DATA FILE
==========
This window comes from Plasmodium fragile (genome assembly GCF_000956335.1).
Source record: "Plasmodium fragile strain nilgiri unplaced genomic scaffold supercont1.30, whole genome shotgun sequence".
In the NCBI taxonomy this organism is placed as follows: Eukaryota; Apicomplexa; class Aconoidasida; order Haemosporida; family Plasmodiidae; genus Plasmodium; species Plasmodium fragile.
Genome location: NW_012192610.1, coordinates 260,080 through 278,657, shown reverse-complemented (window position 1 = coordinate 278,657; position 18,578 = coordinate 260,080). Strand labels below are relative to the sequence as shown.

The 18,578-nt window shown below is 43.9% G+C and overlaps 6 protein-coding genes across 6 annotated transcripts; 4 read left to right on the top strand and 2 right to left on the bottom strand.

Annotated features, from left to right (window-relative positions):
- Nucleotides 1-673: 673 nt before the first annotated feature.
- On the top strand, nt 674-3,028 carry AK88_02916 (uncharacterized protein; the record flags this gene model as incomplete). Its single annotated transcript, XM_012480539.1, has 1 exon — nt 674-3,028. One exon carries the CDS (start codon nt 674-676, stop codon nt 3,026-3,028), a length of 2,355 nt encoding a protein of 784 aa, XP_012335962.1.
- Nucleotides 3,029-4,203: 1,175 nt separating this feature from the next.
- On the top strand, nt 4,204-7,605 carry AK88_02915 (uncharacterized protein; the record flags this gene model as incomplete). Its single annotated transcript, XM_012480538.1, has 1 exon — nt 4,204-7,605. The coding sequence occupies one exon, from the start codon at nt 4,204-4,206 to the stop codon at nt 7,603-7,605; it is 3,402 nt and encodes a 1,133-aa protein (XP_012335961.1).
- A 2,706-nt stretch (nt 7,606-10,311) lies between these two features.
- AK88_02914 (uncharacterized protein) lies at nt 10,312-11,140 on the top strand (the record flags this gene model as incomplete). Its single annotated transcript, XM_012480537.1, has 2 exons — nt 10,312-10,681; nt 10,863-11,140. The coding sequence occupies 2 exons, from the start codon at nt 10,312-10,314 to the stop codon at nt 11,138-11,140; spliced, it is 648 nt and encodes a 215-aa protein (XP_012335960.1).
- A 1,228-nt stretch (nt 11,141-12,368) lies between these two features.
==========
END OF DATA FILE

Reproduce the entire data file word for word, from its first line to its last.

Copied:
This window comes from Plasmodium fragile (genome assembly GCF_000956335.1).
Source record: "Plasmodium fragile strain nilgiri unplaced genomic scaffold supercont1.30, whole genome shotgun sequence".
In the NCBI taxonomy this organism is placed as follows: Eukaryota; Apicomplexa; class Aconoidasida; order Haemosporida; family Plasmodiidae; genus Plasmodium; species Plasmodium fragile.
Genome location: NW_012192610.1, coordinates 260,080 through 278,657, shown reverse-complemented (window position 1 = coordinate 278,657; position 18,578 = coordinate 260,080). Strand labels below are relative to the sequence as shown.

The 18,578-nt window shown below is 43.9% G+C and overlaps 6 protein-coding genes across 6 annotated transcripts; 4 read left to right on the top strand and 2 right to left on the bottom strand.

Annotated features, from left to right (window-relative positions):
- Nucleotides 1-673: 673 nt before the first annotated feature.
- On the top strand, nt 674-3,028 carry AK88_02916 (uncharacterized protein; the record flags this gene model as incomplete). Its single annotated transcript, XM_012480539.1, has 1 exon — nt 674-3,028. One exon carries the CDS (start codon nt 674-676, stop codon nt 3,026-3,028), a length of 2,355 nt encoding a protein of 784 aa, XP_012335962.1.
- Nucleotides 3,029-4,203: 1,175 nt separating this feature from the next.
- On the top strand, nt 4,204-7,605 carry AK88_02915 (uncharacterized protein; the record flags this gene model as incomplete). Its single annotated transcript, XM_012480538.1, has 1 exon — nt 4,204-7,605. The coding sequence occupies one exon, from the start codon at nt 4,204-4,206 to the stop codon at nt 7,603-7,605; it is 3,402 nt and encodes a 1,133-aa protein (XP_012335961.1).
- A 2,706-nt stretch (nt 7,606-10,311) lies between these two features.
- AK88_02914 (uncharacterized protein) lies at nt 10,312-11,140 on the top strand (the record flags this gene model as incomplete). Its single annotated transcript, XM_012480537.1, has 2 exons — nt 10,312-10,681; nt 10,863-11,140. The coding sequence occupies 2 exons, from the start codon at nt 10,312-10,314 to the stop codon at nt 11,138-11,140; spliced, it is 648 nt and encodes a 215-aa protein (XP_012335960.1).
- A 1,228-nt stretch (nt 11,141-12,368) lies between these two features.